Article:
In this sweeping, incisive study, Dean Starkman exposes the critical shortcomings that softened coverage during the mortgage era and the years leading up to the financial collapse of 2008. He locates the roots of the problem in business news’s origin as a market messaging service geared toward investors in the early twentieth century. This access-dependent strain of journalism was opposed by the grand, sweeping work of the muckrakers. Propelled by the innovations of Bernard Kilgore, the great postwar editor of the Wall Street Journal, these two genres merged when mainstream American news organizations institutionalized muckraking in the 1960s, creating a powerful guardian of the public interest. Yet as the mortgage era dawned, deep cultural and structural shifts—some unavoidable, some self-inflicted—eroded journalism’s appetite for its role as watchdog. The result was a deafening silence about systemic financial industry corruption that, tragically, grew more profound even as the mortgage madness reached its terrible apogee from 2004 through 2006.
Starkman frames his analysis in a broad argument about journalism itself, dividing the profession into two competing approaches—access reporting and accountability reporting—which rely on entirely different sources and produce radically different representations of reality. As Starkman explains, access journalism came to dominate business reporting in the 1990s, a process he calls “CNBCization,” and rather than examine risky, even corrupt, corporate behavior, mainstream reporters focused on profiling executives and informing investors. Starkman concludes with a critique of digital-news ideology and corporate influence, which threaten to further undermine investigative reporting, and he shows how financial coverage, and journalism as a whole, can reclaim its bite.
“Here is the missing piece in the financial-crisis mystery: how did our vaunted business-journalism sector manage to miss the problem with mortgage-backed investments? The answer, as Starkman shows us in this amazing autopsy, is that the business outweighs the journalism and that it is getting worse, not better, as we go forward.”—Thomas Frank, author of Pity The Billionaire: The Hard-Times Swindle and the Unlikely Comeback of the Right
“Read Starkman's powerful and disturbing analysis of how business journalism came to write for an audience of investors, not citizens. You may not share his every judgment, but this account has the advantage of being both true and fascinating.”—Michael Schudson, Columbia University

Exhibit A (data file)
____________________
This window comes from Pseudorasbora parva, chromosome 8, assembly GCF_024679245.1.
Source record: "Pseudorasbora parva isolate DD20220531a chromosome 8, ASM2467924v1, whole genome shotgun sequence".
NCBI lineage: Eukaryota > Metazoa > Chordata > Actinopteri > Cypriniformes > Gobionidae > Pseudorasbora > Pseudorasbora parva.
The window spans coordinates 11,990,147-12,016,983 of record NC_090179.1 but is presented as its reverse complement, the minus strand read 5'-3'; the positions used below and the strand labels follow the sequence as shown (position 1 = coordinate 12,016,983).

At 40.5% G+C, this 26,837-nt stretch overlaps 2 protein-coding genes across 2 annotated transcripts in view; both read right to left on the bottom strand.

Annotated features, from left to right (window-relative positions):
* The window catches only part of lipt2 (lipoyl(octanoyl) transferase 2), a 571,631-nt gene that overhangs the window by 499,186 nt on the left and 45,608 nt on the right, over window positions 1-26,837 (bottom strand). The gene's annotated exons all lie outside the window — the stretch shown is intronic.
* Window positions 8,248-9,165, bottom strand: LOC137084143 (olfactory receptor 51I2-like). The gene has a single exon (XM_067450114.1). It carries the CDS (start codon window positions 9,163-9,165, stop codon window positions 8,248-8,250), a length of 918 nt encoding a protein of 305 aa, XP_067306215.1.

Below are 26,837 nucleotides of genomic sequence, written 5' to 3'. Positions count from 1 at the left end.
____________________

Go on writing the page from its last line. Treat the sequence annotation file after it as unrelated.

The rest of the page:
“Starkman is literally a reporter's reporter. As such, he gets to the bottom of the story of how the U.S. business press could miss the most important economic implosion of the past eighty years until it was too late, and he does so with prose that is intelligent, engaging, and erudite. I recommend The Watchdog without reservation.”—Eric Alterman, Brooklyn College, and media columnist, The Nation
“Journalism was complicit in the predation and corruption that brought down world financial markets and wrecked the lives of millions. Obsessed with shallow scoops, giddy from the laughing gas of access, financial journalists abjectly failed to connect dots and left abusive, reckless, and criminal corporations free to drag the global economy into the abyss. Dean Starkman is the author we have been waiting for to tell this story. He not only puts forward a keen, subtle, and fair account of the journalistic default, he names names.”—Todd Gitlin, Columbia University
“With American journalism at sea, here comes a navigator who really knows its mission, the riptides it is facing, and the ports it must reach. Starkman tells it all with the heart, clarity, and dry wit that redeem business journalism even while showing how it lost its anchor and compass.” —Jim Sleeper, former editor and columnist at Newsday and the New York Daily News
“The Watchdog that Didn't Bark, given its in-depth analysis across the landscape, steeped in history, and Starkman's keen understanding of the business of journalism, can stand as a potentially enduring case study of what went wrong and why.” —Alec Klein, director of The Medill Justice Project and award-winning investigative reporter formerly with The Washington Post